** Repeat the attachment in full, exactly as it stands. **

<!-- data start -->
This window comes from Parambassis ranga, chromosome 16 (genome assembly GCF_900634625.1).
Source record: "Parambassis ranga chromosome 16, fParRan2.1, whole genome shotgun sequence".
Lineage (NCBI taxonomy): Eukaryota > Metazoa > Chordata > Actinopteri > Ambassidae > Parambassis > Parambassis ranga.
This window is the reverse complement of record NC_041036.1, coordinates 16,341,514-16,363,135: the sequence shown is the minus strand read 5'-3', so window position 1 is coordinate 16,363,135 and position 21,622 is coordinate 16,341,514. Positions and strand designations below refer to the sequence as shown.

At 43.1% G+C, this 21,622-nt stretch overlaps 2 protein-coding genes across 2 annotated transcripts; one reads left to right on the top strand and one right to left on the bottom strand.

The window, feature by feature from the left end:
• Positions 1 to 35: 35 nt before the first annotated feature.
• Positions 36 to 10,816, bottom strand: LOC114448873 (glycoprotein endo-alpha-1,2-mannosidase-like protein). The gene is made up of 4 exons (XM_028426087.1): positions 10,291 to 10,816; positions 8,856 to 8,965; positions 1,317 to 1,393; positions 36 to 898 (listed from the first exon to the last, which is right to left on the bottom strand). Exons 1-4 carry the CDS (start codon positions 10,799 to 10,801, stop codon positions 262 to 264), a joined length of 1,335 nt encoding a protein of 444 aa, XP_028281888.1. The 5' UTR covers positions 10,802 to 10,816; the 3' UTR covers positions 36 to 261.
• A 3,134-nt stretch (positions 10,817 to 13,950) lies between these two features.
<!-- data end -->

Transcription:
This window comes from Parambassis ranga, chromosome 16 (genome assembly GCF_900634625.1).
Source record: "Parambassis ranga chromosome 16, fParRan2.1, whole genome shotgun sequence".
Lineage (NCBI taxonomy): Eukaryota > Metazoa > Chordata > Actinopteri > Ambassidae > Parambassis > Parambassis ranga.
This window is the reverse complement of record NC_041036.1, coordinates 16,341,514-16,363,135: the sequence shown is the minus strand read 5'-3', so window position 1 is coordinate 16,363,135 and position 21,622 is coordinate 16,341,514. Positions and strand designations below refer to the sequence as shown.

At 43.1% G+C, this 21,622-nt stretch overlaps 2 protein-coding genes across 2 annotated transcripts; one reads left to right on the top strand and one right to left on the bottom strand.

The window, feature by feature from the left end:
• Positions 1 to 35: 35 nt before the first annotated feature.
• Positions 36 to 10,816, bottom strand: LOC114448873 (glycoprotein endo-alpha-1,2-mannosidase-like protein). The gene is made up of 4 exons (XM_028426087.1): positions 10,291 to 10,816; positions 8,856 to 8,965; positions 1,317 to 1,393; positions 36 to 898 (listed from the first exon to the last, which is right to left on the bottom strand). Exons 1-4 carry the CDS (start codon positions 10,799 to 10,801, stop codon positions 262 to 264), a joined length of 1,335 nt encoding a protein of 444 aa, XP_028281888.1. The 5' UTR covers positions 10,802 to 10,816; the 3' UTR covers positions 36 to 261.
• A 3,134-nt stretch (positions 10,817 to 13,950) lies between these two features.